March American Sentences

It’s March already, more evidence the drug of our time is velocity. So, I went back to Marches of the past for some American Sentences that you may enjoy. This time, I’ve added some commentary to lend some context to the occasion(s) marked by each sentence.

03.06.01 – Former war planner Dick Cheney in hospital to clear his blocked heart.

This was before the unprovoked war in Iraq, so I guess the word “former” was either premature, optimistic, naive, or, more correctly, erroneous.

03.10.02 – Shimmer of the hot springs pool as reflections of raindrops intersect.

This was written on a hike to the Olympic Hot Springs in advance of a writing retreat I did at Centrum, working on A Time Before Slaughter.

3.21.03 – Ground TOTALLY pink from fallen blossoms except for piles of dog shit.

This is in Auburn and another one of those sentences, likely inspired by the haiku of Michael McClure, which show the juxtaposition between beauty and, well, not-beauty. Unless you are a fly.

Spalding Gray

3.09.04 — It’s a long swim to Cambodia from Hudson River Spalding Gray.

The people who manage Spalding Gray’s estate asked for permission to re-publish this one and I was honored. A nod to one of his best pieces, as well as his suicide.

3.17.05 — Mind if we use your fairway? they ask — go ahead, we’re not using it.

One of several golf poems, written after an experience on the Auburn Municipal golf course. That must be a small genre of poetry.

3.24.06 – You gotta be good to Cora I say – says she How will they know it’s me?

A quote from my late Aunt Barbara O’Connell about 11 months before her death. Cora was her caretaker. It showed me her brain and wit was sharp til the end, bless her.

3.08.07 – Rebecca says I was drinking green tea before any of you Crackers.

This is after my daughter who was hanging with a Black kid at Auburn High. The fact that Crackers seemed an appropriate word for many folks we met in Auburn made this one especially appealing to me at the time.

3.29.08 – Sake stains on the brewery door – recalibrate with the great nature.

This one comes from witnessing the annual cleansing of the Sakeone Brewery in Forest Grove, Oregon. Reverend Lawrence Koichi Barrish conducted the ceremony and, since then, I have visited him a couple of times at the Tsubaki Grand (Shinto) Shrine in Granite Falls, WA.

Tupelo

3.04.09 – Something inside me wants to beat this cat until he learns to love me.

It’s one of my favorite sentences, because it is brutally honest and really expresses the conflict I sometimes have with Meredith’s cat Tupelo. He was abused as a kitten and has been rather skittish since then. My intense Cubano temperament makes him leery of me most of the time and that only angers me and often brings out the animal in me, which starts the whole tragicomic cycle over again.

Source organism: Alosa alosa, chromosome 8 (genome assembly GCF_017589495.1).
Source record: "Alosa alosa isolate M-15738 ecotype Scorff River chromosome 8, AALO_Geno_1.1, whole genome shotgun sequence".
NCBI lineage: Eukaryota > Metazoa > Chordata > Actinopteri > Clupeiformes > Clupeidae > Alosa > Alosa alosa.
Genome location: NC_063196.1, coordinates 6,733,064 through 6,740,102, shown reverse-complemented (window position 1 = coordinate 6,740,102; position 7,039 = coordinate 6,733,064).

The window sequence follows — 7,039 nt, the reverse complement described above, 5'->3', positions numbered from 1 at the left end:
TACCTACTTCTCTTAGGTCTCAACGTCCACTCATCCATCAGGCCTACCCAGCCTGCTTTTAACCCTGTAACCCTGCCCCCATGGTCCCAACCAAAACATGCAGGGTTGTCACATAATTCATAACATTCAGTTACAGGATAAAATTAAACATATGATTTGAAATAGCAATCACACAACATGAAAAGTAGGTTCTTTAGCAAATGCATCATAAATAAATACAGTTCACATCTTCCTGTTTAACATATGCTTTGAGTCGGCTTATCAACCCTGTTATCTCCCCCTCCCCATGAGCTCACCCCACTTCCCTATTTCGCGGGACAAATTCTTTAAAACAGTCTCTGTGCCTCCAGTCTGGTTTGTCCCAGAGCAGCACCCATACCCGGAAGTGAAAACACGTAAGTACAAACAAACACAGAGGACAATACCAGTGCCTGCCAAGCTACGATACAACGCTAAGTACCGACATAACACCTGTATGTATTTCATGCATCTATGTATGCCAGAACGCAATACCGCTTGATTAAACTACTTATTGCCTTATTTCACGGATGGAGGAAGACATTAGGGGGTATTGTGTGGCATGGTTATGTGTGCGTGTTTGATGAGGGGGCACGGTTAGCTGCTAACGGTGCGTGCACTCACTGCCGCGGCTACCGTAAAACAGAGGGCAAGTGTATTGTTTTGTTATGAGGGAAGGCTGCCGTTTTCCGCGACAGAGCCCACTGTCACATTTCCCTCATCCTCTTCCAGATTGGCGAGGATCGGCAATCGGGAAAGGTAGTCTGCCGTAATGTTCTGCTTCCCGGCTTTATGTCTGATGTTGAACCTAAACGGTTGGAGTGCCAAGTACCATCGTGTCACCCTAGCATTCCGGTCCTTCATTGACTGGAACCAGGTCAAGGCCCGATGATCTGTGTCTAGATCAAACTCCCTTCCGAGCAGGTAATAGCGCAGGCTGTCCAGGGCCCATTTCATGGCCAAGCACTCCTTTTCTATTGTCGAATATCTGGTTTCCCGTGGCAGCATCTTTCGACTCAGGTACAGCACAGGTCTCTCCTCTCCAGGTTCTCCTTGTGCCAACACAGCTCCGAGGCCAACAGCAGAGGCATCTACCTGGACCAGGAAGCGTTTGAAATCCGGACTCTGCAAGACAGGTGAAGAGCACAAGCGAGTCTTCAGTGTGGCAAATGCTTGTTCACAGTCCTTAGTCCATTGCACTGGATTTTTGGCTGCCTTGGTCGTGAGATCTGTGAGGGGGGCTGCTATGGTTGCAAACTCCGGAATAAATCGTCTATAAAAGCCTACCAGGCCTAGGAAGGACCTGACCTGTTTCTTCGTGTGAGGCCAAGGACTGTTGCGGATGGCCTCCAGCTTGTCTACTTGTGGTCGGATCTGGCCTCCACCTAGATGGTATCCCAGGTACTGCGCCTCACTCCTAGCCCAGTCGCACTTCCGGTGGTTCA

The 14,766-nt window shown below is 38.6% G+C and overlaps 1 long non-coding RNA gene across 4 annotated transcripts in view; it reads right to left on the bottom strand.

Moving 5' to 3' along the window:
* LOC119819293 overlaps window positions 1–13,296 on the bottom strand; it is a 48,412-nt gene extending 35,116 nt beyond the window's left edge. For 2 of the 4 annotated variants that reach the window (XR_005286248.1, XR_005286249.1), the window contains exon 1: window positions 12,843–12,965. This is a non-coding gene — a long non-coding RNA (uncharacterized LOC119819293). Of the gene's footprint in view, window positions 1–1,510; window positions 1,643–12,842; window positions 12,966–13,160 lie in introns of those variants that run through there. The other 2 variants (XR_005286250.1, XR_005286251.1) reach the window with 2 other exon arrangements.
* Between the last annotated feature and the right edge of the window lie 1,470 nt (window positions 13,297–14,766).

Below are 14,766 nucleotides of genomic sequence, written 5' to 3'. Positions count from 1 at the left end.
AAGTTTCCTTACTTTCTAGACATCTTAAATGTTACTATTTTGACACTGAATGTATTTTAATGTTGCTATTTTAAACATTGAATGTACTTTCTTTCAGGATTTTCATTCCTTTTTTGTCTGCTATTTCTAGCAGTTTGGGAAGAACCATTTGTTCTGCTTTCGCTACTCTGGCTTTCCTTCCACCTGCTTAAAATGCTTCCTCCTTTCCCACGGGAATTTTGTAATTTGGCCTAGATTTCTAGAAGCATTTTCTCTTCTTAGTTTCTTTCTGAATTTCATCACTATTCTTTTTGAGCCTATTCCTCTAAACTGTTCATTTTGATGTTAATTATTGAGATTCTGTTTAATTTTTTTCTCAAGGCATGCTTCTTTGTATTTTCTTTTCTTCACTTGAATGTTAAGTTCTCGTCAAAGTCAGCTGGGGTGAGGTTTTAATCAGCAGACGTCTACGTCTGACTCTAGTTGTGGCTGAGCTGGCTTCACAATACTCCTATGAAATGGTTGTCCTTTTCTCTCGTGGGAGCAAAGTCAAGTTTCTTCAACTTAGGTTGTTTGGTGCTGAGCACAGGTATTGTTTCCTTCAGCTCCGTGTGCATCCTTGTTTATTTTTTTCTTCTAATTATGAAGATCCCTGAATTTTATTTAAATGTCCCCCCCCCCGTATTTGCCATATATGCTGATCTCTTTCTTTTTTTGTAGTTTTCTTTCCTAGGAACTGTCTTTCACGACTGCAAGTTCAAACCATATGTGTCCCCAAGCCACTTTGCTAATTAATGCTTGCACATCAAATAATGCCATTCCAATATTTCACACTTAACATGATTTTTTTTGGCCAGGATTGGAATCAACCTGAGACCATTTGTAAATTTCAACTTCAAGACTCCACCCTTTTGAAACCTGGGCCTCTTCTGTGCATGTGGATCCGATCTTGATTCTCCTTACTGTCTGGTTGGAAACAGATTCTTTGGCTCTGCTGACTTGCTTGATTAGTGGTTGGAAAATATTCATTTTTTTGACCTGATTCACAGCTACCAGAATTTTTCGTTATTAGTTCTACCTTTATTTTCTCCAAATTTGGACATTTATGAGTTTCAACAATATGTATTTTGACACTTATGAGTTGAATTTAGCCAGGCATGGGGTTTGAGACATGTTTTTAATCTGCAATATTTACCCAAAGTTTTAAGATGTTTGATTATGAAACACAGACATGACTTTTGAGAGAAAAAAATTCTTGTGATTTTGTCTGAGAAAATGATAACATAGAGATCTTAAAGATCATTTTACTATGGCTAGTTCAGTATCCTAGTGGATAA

3.20.10 – The Hindu cleaning lady is stealing bathroom tiles in a dream.

Freudians should have a field day with my dream sentences. Often at day’s end, on days I’ve not written a sentence, I’ll go to my journal and carve a 17 syllable image from that day’s dream. In Mary Summer Rain’s excellent guide to dream imagery, In Your Dreams, tiles represent versatility, bathroom suggests a cleansing is necessary and there is no entry for Hindu, so draw your own conclusions.

3.06.11 – Poor little blood orange – I peel it only to find it’s albino.

One of life’s little disappointments and a comment on race relations. No, Johnny Winter. No, citrus discrimination.

3.4.12 – PCC car lot: Can’t swing a smudge stick w/o hitting a Prius.

For you non-Northwesterners, this tells our story about as good as can be done in 17 syllables.

Thanks for reading. Feel free to post some of your March sentences in the comments section, but please read this before you attempt writing any.

 

About Splabman

SPLAB and Cascadia Poetry Festival founder Paul E Nelson wrote American Sentences (Apprentice House, 2015), Organic Poetry (VDM Verlag, Germany, 2008), a serial poem re-enacting the history of Auburn, Washington, A Time Before Slaughter (Apprentice House, 2010) and Organic in Cascadia: A Sequence of Energies (Lumme, Brazil, 2013). Founder of the Cascadia Poetry Festival, in 26 years of radio he interviewed Allen Ginsberg, Michael McClure, Anne Waldman, Sam Hamill, Robin Blaser, Nate Mackey, Eileen Myles, Wanda Coleman, Brenda Hillman, George Bowering, Joanne Kyger, Jerome Rothenberg & others, including many Cascadia poets. He lives in Seattle and writes at least one American Sentence every day. https://www.paulenelson.com. Co-Editor of Make It True: Poetry From Cascadia, he is in year five of a twenty year Cascadia Bioregional Cultural Investigation. www.CascadiaPoetryFestival.org (Oct 12-15, 2017, Tacoma, WA)

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